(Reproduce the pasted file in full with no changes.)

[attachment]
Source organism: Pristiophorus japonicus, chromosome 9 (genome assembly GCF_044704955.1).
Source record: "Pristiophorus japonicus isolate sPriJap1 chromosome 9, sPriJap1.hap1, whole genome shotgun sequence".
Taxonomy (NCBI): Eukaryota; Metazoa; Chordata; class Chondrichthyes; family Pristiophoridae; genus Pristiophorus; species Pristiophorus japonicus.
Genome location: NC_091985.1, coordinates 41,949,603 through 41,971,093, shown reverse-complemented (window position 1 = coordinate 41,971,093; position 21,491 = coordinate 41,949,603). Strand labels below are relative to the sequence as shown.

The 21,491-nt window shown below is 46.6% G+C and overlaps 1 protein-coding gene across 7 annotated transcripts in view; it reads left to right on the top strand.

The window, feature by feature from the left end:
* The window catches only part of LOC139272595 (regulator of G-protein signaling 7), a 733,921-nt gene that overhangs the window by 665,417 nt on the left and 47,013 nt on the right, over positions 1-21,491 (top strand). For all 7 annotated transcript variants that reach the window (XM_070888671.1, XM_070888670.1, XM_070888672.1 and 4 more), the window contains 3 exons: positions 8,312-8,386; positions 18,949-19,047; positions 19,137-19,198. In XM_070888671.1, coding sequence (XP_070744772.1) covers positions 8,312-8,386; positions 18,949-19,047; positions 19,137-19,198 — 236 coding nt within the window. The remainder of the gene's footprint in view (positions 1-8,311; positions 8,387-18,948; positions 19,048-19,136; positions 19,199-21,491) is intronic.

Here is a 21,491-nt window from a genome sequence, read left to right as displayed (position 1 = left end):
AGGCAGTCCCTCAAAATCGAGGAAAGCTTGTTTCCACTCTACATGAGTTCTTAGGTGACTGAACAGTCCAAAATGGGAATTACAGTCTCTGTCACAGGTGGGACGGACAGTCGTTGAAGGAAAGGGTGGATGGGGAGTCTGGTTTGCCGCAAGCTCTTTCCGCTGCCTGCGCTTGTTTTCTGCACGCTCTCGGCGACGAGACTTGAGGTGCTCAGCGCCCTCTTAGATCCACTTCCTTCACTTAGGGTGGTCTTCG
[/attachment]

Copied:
Source organism: Pristiophorus japonicus, chromosome 9 (genome assembly GCF_044704955.1).
Source record: "Pristiophorus japonicus isolate sPriJap1 chromosome 9, sPriJap1.hap1, whole genome shotgun sequence".
Taxonomy (NCBI): Eukaryota; Metazoa; Chordata; class Chondrichthyes; family Pristiophoridae; genus Pristiophorus; species Pristiophorus japonicus.
Genome location: NC_091985.1, coordinates 41,949,603 through 41,971,093, shown reverse-complemented (window position 1 = coordinate 41,971,093; position 21,491 = coordinate 41,949,603). Strand labels below are relative to the sequence as shown.

The 21,491-nt window shown below is 46.6% G+C and overlaps 1 protein-coding gene across 7 annotated transcripts in view; it reads left to right on the top strand.

The window, feature by feature from the left end:
* The window catches only part of LOC139272595 (regulator of G-protein signaling 7), a 733,921-nt gene that overhangs the window by 665,417 nt on the left and 47,013 nt on the right, over positions 1-21,491 (top strand). For all 7 annotated transcript variants that reach the window (XM_070888671.1, XM_070888670.1, XM_070888672.1 and 4 more), the window contains 3 exons: positions 8,312-8,386; positions 18,949-19,047; positions 19,137-19,198. In XM_070888671.1, coding sequence (XP_070744772.1) covers positions 8,312-8,386; positions 18,949-19,047; positions 19,137-19,198 — 236 coding nt within the window. The remainder of the gene's footprint in view (positions 1-8,311; positions 8,387-18,948; positions 19,048-19,136; positions 19,199-21,491) is intronic.

Here is a 21,491-nt window from a genome sequence, read left to right as displayed (position 1 = left end):
AGGCAGTCCCTCAAAATCGAGGAAAGCTTGTTTCCACTCTACATGAGTTCTTAGGTGACTGAACAGTCCAAAATGGGAATTACAGTCTCTGTCACAGGTGGGACGGACAGTCGTTGAAGGAAAGGGTGGATGGGGAGTCTGGTTTGCCGCAAGCTCTTTCCGCTGCCTGCGCTTGTTTTCTGCACGCTCTCGGCGACGAGACTTGAGGTGCTCAGCGCCCTCTTAGATCCACTTCCTTCACTTAGGGTGGTCTTCG